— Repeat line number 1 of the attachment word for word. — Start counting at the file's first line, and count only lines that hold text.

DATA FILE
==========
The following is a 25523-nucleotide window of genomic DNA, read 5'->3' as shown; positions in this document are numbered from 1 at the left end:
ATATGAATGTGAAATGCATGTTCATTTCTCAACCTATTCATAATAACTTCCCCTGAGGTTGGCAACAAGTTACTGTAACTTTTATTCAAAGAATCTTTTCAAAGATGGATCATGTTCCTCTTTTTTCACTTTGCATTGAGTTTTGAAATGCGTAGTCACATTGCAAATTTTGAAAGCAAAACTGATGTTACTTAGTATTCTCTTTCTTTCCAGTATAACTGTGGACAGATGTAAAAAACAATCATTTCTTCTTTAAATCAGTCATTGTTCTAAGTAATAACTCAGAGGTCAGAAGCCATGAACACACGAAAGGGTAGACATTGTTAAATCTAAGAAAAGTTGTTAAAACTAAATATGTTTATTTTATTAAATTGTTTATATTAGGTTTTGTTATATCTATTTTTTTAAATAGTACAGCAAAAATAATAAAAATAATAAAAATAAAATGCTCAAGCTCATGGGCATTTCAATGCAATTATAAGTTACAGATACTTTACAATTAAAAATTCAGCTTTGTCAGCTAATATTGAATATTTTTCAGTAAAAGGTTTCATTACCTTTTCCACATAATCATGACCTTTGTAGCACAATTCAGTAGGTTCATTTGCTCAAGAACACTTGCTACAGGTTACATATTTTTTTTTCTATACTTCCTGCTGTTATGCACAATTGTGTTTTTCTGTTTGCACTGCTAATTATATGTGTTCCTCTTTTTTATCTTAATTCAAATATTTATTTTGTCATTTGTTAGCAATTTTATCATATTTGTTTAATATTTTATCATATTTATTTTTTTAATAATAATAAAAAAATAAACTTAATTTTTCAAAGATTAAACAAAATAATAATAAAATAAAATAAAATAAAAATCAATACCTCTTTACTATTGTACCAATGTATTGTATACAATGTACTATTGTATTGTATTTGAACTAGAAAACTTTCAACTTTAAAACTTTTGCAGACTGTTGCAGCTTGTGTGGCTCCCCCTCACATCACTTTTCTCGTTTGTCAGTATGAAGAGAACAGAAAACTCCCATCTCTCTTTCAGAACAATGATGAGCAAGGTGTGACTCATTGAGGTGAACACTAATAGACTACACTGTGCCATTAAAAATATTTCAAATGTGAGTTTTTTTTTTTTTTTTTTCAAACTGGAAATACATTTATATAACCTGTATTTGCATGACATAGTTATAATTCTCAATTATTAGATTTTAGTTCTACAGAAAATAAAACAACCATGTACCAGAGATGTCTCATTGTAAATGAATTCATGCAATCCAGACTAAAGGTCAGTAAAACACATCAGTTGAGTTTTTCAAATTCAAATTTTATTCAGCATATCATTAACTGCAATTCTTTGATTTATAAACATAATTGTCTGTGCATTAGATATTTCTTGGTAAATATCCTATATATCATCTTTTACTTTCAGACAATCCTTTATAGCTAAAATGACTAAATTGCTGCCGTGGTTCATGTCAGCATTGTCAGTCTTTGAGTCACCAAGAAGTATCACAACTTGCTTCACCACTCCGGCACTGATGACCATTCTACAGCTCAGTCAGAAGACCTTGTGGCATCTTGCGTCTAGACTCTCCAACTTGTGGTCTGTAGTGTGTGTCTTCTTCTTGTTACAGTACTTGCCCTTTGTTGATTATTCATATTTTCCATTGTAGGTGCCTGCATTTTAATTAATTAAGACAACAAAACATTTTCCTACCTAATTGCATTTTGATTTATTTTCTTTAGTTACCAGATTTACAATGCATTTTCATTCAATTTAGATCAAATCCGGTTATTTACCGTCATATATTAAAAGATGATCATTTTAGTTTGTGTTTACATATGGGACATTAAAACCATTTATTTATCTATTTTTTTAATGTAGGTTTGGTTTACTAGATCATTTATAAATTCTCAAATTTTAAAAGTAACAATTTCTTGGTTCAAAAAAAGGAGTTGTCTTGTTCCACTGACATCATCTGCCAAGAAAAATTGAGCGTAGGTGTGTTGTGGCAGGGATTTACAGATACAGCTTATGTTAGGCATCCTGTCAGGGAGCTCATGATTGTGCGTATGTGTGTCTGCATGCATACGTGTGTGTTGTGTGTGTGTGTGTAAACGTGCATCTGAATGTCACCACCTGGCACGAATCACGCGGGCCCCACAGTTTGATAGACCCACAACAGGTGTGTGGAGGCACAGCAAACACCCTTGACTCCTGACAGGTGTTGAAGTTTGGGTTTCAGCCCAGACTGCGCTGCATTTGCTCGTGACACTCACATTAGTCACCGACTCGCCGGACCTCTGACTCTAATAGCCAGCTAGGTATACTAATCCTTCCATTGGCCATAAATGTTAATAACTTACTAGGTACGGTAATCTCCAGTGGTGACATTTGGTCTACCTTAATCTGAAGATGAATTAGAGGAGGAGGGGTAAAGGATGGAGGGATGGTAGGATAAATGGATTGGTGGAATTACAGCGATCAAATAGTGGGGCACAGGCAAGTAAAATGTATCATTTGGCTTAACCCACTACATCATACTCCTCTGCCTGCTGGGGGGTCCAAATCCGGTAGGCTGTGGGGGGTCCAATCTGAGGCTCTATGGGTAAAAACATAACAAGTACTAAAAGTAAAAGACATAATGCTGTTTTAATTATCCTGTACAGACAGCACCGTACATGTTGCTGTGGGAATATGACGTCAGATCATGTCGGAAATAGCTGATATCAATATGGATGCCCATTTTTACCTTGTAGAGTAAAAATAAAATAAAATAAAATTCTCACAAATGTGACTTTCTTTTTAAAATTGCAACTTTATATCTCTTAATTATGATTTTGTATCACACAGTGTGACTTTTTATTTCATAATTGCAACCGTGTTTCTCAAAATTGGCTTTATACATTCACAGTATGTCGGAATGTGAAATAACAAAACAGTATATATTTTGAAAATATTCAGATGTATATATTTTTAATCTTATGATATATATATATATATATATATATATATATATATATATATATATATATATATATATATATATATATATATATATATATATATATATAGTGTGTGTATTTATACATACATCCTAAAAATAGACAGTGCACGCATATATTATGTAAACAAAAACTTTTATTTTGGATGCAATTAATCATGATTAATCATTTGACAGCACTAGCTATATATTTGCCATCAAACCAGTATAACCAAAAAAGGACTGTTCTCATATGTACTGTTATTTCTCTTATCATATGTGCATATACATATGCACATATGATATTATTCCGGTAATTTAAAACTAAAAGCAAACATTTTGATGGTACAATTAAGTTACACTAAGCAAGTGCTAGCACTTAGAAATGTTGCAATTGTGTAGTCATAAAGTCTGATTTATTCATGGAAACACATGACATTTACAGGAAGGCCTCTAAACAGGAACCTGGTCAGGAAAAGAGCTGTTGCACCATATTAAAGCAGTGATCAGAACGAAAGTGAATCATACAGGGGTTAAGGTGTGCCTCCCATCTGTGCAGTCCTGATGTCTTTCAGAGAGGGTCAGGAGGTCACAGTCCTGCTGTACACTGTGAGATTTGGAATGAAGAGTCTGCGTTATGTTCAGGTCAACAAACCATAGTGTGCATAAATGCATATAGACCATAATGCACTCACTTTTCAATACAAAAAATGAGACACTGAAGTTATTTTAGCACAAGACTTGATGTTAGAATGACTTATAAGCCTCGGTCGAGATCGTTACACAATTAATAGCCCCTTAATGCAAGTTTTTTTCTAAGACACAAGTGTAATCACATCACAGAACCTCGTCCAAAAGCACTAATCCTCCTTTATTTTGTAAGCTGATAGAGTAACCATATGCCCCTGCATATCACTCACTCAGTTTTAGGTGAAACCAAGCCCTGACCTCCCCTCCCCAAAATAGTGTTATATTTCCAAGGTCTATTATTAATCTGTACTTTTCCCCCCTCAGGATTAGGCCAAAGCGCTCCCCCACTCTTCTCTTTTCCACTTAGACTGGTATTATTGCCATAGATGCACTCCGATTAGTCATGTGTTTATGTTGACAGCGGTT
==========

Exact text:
The following is a 25523-nucleotide window of genomic DNA, read 5'->3' as shown; positions in this document are numbered from 1 at the left end: